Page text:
William Steig: Love and Laughter shines a light on several key stages in Steig’s artistic career: from his early gag cartoons for The New Yorker; the stream-of-consciousness symbolic artworks influenced by his ongoing fascination with psychology and Pablo Picasso; to his later works as a beloved author and with llustrator of children’s books and novels. The exhibition examines recurrent themes in both artists works– from the wonders of childhood to the intricacies of friendship and romance– with inspiration drawn from mythology and classic literature. Featured works are generously donated to Norman Rockwell Museum by Jeanne Steig, and the Museum is grateful to the Eric Carle Museum of Picture Book Art for loaning original drawings from Shrek! and Alpha Beta Chowder, a book illustrated by William Steig, and illustrated by his wife Jeanne.

About William Steig

Born in Brooklyn on November 14, 1907, William Steig was the son of Eastern European Jewish immigrants, a family of artists who nurtured his creative gifts from an early age. As a child, he dabbled in painting and drawing, and was an avid reader of literature. After attending high school, he spent two years at City College in New York, three years at the National Academy of Design, and a mere five days at Yale School of Fine Arts. To help support his family during the Great Depression, Steig began shopping his drawings around to publishers, eventually landing a gig at The New Yorker. His Small Fry cartoon series, depicting children in extraordinary situations inspired by his own childhood growing up in the Bronx, became a regular feature in the magazine, and were subsequently published in a number of popular cartoon collections. In 1939, Steig released the first of a collection of “symbolic drawings” inspired by psychoanalysis and modern art, which pushed the boundaries of cartoon art. The illustrator continued to experiment with artistic style and subject matter, becoming a highly influential commentator on man’s everyday struggles, foibles, and matters of the heart.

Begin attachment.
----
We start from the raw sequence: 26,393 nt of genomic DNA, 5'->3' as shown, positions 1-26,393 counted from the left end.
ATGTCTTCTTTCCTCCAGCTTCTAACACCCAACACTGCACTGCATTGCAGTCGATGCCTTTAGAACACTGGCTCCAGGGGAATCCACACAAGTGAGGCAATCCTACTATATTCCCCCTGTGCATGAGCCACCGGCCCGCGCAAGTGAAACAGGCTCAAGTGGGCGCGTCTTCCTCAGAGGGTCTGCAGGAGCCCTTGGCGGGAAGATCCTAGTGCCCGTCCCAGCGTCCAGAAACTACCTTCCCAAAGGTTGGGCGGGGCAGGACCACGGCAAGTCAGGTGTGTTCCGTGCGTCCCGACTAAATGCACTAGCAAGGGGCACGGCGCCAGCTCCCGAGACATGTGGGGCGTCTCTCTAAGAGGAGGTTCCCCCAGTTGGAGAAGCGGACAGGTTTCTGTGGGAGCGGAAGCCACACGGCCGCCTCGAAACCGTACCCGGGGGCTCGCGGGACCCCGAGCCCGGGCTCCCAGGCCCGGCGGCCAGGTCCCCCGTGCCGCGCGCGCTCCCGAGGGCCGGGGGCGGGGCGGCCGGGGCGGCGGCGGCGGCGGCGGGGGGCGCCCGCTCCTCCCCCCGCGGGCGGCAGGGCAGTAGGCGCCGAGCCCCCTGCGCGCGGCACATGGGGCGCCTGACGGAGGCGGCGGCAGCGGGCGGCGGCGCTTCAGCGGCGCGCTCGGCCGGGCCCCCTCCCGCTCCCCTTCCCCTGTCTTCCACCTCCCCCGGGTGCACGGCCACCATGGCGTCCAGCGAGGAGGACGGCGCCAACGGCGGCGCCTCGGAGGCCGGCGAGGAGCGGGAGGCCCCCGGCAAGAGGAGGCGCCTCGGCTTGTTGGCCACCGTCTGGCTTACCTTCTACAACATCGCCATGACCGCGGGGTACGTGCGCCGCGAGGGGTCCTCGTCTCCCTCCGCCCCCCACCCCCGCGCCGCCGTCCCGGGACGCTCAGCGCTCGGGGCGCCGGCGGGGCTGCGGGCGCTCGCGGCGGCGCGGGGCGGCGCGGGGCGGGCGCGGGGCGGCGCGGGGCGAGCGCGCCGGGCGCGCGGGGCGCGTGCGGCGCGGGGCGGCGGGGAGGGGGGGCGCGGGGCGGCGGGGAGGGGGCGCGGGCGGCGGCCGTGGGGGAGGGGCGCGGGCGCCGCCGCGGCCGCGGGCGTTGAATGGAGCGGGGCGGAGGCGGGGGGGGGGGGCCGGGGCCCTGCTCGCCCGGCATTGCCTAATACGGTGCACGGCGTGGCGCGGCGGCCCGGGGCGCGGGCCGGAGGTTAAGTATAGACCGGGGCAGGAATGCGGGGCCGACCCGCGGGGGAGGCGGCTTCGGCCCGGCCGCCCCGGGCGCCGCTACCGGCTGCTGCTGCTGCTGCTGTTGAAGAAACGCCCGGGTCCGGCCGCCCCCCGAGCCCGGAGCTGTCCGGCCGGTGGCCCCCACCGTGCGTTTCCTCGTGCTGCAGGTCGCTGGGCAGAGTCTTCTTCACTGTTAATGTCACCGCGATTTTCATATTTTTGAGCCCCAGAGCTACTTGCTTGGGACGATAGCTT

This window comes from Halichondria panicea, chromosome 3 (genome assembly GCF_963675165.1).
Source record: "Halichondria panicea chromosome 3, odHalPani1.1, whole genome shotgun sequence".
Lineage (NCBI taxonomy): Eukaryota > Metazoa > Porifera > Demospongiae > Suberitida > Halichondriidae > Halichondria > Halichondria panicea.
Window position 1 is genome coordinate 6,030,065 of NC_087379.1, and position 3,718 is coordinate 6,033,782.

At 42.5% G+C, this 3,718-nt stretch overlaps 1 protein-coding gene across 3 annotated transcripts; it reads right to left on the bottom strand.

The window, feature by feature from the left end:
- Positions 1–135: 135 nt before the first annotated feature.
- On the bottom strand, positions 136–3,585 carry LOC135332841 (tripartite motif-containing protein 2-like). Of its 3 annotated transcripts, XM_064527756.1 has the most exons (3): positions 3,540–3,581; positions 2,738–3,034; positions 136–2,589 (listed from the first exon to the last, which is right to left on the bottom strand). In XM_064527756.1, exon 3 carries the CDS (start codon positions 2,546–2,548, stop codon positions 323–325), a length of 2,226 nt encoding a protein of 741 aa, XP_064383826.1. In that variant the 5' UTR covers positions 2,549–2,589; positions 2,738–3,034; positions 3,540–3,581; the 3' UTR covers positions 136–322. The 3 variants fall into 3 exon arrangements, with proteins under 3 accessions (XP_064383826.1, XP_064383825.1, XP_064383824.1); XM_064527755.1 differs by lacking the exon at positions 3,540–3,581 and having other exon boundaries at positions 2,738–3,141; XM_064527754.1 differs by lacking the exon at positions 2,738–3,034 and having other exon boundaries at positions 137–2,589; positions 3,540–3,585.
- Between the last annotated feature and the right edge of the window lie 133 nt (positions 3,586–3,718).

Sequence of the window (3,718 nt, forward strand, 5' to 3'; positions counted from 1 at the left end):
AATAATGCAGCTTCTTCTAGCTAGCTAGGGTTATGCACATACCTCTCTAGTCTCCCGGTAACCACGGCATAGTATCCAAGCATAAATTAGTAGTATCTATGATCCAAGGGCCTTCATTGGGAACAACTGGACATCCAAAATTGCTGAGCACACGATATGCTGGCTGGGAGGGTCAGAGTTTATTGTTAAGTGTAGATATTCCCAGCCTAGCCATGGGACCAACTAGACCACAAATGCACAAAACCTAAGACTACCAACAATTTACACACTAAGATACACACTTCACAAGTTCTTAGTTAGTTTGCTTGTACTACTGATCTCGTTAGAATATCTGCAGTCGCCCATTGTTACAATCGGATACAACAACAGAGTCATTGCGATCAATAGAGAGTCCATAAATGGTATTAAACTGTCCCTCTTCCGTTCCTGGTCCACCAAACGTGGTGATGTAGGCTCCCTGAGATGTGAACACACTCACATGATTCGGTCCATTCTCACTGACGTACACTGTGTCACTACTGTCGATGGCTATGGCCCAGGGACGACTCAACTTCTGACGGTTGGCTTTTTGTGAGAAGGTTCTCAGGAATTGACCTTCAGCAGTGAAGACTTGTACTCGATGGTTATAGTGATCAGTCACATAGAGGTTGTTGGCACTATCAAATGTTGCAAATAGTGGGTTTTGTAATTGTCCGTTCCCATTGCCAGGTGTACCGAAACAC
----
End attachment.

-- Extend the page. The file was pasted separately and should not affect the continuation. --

In 1968, Steig was approached by fellow New Yorker artist Bob Kraus to
contribute a illustrated book to his new publishing line. The wordplay-based CDB! heralded the start of a successful career as a children’s book author and illustrator, and included such thoughtful, adventurous tales as Roland the Minstrel Pig (1968); the Caldecott Award-winning Sylvester and the Magic Pebble (1969); Dominic (1972); Abel’s Island (1976); The Amazing Bone (1976); the Newbery Award-winning Doctor De Soto (1982); and Shrek! (1990), which has been adapted into a highly successful animated movie series, and a Broadway play. Steig passed away on October 3, 2003, leaving behind his wife and fellow artist Jeanne; son Jeremy (a jazz flutist) and daughters Lucinda and Margit, from previous marriages, and stepchildren William James and Teryl Euvremer. His original artworks are featured in the permanent collections of many noted museums including Norman Rockwell Museum, Eric Carle Museum of Picture Book Art, Brooklyn Museum, and Chicago Art Institute, among others.


About Jeanne Steig

A native of Chicago, Jeanne Steig is the author of several books of light verse and two books of prose, including Consider the Lemming, a Parent’s Choice Remarkable Book; The Old Testament Made Easy; Alpha Beta Chowder; A Handful of Beans, a New York Times Book Review Best Illustrated Book; and A Gift from Zeus: Sixteen Favorite Myths, a Publisher’s Weekly Best Book of the Year. All were illustrated by William Steig, with the exception of Tales from Gizzard’s Grill, illustrated by Sandy Turner, and Fleas!, illustrated by Britt Spenser. Her latest book, The Lost Art of William Steig, will be published by Harry N. Abrams next year.

Jeanne Steig is also a self-taught visual artist, working almost exclusively with street finds and other discarded materials. Her vibrant dimensional artworks have been exhibited widely over the past 35 years.